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November 8, 2016/Cancer/Research

Solar Radiation-Induced Changes in MicroRNAs May Trigger Melanoma Progression

Genetic signature could help identify at-risk patients

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Brian Gastman, MD

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Cutaneous melanocytes in people with a history of melanoma react differently to sunburn-causing levels of solar radiation than do melanocytes in healthy people, Cleveland Clinic and Case Western Reserve University researchers have found.

Intense ultraviolet radiation (UVR) alters the balance of melanocytes’ microRNA (miRNA) expression, inducing changes in cellular regulatory and immune-response pathways, the researchers discovered.

In healthy subjects, UVR exposure up-regulates miRNAs, switching melanocytes to a protective mode.

In contrast, UVR down-regulates miRNAs in the melanocytes of subjects who have had melanoma. That suppression triggers a network of genes involved in epithelial–mesenchymal transition and immune-response evasion, which the researchers speculate may represent the key first step in progression to melanoma. The UVR-mediated immune changes may help melanoma-prone melanocytes escape elimination while they accumulate the genetic and epigenetic alterations of malignancy.

The miRNA signature of this transitional phase could serve as the basis for a biomarker and help guide future treatment and prevention strategies, the investigators believe.

The research marks the first time that scientists have observed the influence of UVR on melanocytes in their natural microenvironment, using tissue samples obtained by laser capture microdissection and analyzed with advanced genetic techniques.

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The results suggest that melanocytes in melanoma-prone people have a defective miRNA biogenesis program and can acquire a cancer-promoting phenotype when tipped by environmental pressures such as UVR.

“We’re finally getting to the bottom of why some people become more susceptible to melanoma while others do not,” says study co-author Brian Gastman, MD, Director of Cleveland Clinic Cancer Center’s Melanoma Program. “And we’re building the basis from which one could develop treatment plans for prevention, so that we won’t have to deal with melanoma after it becomes a deadly process.”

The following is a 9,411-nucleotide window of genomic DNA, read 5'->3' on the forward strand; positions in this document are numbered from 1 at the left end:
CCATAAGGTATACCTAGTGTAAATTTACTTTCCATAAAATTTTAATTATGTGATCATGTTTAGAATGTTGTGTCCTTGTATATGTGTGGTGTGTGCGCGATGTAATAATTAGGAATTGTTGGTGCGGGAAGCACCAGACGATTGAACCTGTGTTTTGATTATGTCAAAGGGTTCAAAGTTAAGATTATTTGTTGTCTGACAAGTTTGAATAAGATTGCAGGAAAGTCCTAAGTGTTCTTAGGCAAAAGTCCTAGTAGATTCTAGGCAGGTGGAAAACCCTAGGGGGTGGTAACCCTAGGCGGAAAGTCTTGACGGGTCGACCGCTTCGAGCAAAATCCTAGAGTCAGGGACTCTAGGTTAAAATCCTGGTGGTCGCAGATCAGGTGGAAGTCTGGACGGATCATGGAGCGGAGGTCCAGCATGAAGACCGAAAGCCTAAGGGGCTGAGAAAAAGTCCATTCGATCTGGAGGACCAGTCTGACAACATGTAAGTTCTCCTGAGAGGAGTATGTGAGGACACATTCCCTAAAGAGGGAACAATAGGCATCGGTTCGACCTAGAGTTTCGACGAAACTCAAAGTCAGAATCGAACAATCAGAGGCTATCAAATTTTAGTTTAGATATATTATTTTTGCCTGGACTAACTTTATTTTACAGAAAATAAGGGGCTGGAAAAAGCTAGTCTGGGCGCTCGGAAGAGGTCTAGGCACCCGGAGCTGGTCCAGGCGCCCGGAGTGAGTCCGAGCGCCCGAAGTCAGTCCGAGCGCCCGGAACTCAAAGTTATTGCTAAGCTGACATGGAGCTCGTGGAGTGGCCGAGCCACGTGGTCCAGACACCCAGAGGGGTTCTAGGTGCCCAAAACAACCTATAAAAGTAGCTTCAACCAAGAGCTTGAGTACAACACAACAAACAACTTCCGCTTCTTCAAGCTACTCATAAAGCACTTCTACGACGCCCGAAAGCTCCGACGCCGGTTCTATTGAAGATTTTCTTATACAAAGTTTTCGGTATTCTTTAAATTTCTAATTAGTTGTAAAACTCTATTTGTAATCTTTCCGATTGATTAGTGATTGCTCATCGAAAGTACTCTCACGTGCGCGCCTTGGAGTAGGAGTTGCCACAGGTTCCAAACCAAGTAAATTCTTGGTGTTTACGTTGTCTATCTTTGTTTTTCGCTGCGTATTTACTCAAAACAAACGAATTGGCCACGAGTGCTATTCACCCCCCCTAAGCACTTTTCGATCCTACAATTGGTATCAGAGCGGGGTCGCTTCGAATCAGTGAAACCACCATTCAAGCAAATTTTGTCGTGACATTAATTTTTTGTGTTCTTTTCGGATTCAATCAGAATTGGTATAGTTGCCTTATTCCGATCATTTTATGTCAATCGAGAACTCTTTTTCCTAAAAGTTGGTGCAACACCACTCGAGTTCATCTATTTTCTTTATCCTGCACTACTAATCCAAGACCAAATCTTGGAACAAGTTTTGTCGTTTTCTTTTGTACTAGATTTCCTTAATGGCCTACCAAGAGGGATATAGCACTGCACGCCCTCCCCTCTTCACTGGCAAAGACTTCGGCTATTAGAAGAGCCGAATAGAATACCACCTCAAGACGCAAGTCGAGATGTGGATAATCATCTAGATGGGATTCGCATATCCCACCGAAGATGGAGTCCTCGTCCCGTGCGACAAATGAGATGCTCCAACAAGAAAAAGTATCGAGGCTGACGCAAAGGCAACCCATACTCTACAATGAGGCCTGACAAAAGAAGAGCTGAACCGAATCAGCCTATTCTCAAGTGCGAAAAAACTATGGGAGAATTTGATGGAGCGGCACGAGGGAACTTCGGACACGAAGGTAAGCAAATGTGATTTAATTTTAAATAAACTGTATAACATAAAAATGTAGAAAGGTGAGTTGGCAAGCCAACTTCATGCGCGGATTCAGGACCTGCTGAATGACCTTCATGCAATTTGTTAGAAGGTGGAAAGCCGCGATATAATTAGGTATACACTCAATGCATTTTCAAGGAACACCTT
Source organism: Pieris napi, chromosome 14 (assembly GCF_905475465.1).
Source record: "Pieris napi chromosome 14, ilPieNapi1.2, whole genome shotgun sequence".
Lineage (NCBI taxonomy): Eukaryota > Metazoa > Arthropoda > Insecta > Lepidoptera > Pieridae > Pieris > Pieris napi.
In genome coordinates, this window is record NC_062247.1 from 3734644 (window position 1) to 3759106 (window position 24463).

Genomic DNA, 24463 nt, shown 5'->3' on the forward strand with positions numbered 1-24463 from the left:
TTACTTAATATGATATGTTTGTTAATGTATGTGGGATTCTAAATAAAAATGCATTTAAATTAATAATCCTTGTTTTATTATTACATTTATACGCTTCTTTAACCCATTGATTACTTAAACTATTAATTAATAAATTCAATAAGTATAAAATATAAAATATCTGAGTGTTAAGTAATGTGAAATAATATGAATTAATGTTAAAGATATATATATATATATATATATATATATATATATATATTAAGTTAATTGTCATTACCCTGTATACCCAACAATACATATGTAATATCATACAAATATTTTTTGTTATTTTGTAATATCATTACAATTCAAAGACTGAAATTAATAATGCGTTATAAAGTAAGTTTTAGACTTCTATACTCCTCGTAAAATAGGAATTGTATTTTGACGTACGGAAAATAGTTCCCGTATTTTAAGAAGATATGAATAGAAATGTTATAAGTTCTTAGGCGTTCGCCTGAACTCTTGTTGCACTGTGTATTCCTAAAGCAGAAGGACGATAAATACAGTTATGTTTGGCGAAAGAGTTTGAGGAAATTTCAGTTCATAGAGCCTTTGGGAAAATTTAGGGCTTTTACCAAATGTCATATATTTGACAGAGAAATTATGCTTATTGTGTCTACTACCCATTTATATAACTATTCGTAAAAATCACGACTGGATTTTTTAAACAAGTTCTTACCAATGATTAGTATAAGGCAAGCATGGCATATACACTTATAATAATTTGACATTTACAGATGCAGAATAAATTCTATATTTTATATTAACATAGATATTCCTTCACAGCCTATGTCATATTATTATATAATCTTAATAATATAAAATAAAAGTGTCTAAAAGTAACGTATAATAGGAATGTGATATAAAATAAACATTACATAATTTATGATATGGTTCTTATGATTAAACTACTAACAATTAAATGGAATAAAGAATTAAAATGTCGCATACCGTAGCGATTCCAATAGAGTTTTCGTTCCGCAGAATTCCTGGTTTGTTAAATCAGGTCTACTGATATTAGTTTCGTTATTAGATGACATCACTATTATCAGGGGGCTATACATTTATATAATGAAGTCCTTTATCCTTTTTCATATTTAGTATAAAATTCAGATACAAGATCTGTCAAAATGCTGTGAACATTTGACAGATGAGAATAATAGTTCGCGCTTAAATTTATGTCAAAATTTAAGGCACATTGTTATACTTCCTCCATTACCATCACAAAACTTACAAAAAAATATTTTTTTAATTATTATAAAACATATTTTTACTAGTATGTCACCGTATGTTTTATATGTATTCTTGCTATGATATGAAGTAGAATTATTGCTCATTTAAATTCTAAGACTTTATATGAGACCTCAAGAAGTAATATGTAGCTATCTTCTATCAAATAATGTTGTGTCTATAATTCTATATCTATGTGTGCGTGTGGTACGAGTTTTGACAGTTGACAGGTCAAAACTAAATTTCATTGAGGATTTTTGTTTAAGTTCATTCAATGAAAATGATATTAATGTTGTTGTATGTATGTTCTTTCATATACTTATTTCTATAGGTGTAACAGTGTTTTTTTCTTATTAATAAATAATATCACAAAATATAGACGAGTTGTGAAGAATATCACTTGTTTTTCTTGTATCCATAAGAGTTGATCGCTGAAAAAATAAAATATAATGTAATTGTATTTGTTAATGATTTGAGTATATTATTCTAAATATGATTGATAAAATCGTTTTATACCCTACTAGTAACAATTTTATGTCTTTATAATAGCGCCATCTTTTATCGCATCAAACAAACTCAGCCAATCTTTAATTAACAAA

MiRNAs’ widespread regulatory role

UVR previously had been shown to permanently alter melanocyte homeostasis and to have a direct mutagenic role in melanoma, but the molecular mechanism is unknown.

Environmental exposures such as UVR affect the level of regulatory miRNAs, which are small, non-coding RNAs that control the signal output of almost all cellular pathways. More than 1,000 miRNAs have been identified in humans, and they direct the expression of one-third of the human genome and affect a wide variety of processes.

MiRNAs dictate cellular responses by blocking translation or destabilizing messenger RNA, and are thus responsible for a type of gene silencing. Up- or down-regulation of miRNAs respectively reduces or increases protein concentration in shared pathways or signaling cascades, including those involved in cellular differentiation, proliferation, inflammation, DNA repair, apoptosis, and epithelial-to-mesenchymal transition (EMT).

In this way, miRNAs may help to restore cellular processes in response to external stresses such as UVR. Conversely, miRNAs also have been implicated in the development of many cancers, including melanoma.

UVR exposure impacts regulatory networks

The Cleveland Clinic/Case Western Reserve team wanted to better understand UVR’s impact on melanocytes and miRNAs and the oncogenic transition.

Previous studies of UVR’s effects on melanocytes mostly were conducted using in vitro cell cultures, which may not reflect the way miRNAs respond in their normal in vivo microenvironment.

To address that, Dr. Gastman and his colleagues worked with skin tissue samples obtained from study participants and flash-frozen.